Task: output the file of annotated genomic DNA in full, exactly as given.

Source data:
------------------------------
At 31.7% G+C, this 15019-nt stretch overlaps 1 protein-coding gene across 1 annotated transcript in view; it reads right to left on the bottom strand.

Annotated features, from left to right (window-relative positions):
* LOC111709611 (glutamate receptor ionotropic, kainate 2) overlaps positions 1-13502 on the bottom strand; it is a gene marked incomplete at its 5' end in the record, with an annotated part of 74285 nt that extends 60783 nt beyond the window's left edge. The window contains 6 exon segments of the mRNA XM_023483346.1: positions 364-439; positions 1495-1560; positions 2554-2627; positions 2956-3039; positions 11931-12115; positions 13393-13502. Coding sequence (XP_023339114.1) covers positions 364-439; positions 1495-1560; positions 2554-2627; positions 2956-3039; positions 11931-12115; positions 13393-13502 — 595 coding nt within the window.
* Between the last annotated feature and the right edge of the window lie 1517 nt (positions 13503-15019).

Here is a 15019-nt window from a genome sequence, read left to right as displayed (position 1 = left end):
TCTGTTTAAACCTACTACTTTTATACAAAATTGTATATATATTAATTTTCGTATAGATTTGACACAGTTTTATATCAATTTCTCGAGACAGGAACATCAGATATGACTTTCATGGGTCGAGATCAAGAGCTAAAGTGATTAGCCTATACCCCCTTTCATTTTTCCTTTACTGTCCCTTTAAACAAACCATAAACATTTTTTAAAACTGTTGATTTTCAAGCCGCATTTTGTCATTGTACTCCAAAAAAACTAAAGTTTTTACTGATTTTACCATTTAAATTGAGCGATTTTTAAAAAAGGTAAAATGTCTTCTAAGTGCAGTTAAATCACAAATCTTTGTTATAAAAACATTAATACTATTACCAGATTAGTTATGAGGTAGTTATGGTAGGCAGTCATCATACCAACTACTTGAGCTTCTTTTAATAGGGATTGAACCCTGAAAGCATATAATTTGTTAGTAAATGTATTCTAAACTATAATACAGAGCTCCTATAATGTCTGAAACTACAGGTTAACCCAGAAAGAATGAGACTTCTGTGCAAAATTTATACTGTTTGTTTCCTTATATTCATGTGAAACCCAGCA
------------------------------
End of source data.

At 31.7% G+C, this 15019-nt stretch overlaps 1 protein-coding gene across 1 annotated transcript in view; it reads right to left on the bottom strand.

Annotated features, from left to right (window-relative positions):
* LOC111709611 (glutamate receptor ionotropic, kainate 2) overlaps positions 1-13502 on the bottom strand; it is a gene marked incomplete at its 5' end in the record, with an annotated part of 74285 nt that extends 60783 nt beyond the window's left edge. The window contains 6 exon segments of the mRNA XM_023483346.1: positions 364-439; positions 1495-1560; positions 2554-2627; positions 2956-3039; positions 11931-12115; positions 13393-13502. Coding sequence (XP_023339114.1) covers positions 364-439; positions 1495-1560; positions 2554-2627; positions 2956-3039; positions 11931-12115; positions 13393-13502 — 595 coding nt within the window.
* Between the last annotated feature and the right edge of the window lie 1517 nt (positions 13503-15019).

Here is a 15019-nt window from a genome sequence, read left to right as displayed (position 1 = left end):
TCTGTTTAAACCTACTACTTTTATACAAAATTGTATATATATTAATTTTCGTATAGATTTGACACAGTTTTATATCAATTTCTCGAGACAGGAACATCAGATATGACTTTCATGGGTCGAGATCAAGAGCTAAAGTGATTAGCCTATACCCCCTTTCATTTTTCCTTTACTGTCCCTTTAAACAAACCATAAACATTTTTTAAAACTGTTGATTTTCAAGCCGCATTTTGTCATTGTACTCCAAAAAAACTAAAGTTTTTACTGATTTTACCATTTAAATTGAGCGATTTTTAAAAAAGGTAAAATGTCTTCTAAGTGCAGTTAAATCACAAATCTTTGTTATAAAAACATTAATACTATTACCAGATTAGTTATGAGGTAGTTATGGTAGGCAGTCATCATACCAACTACTTGAGCTTCTTTTAATAGGGATTGAACCCTGAAAGCATATAATTTGTTAGTAAATGTATTCTAAACTATAATACAGAGCTCCTATAATGTCTGAAACTACAGGTTAACCCAGAAAGAATGAGACTTCTGTGCAAAATTTATACTGTTTGTTTCCTTATATTCATGTGAAACCCAGCA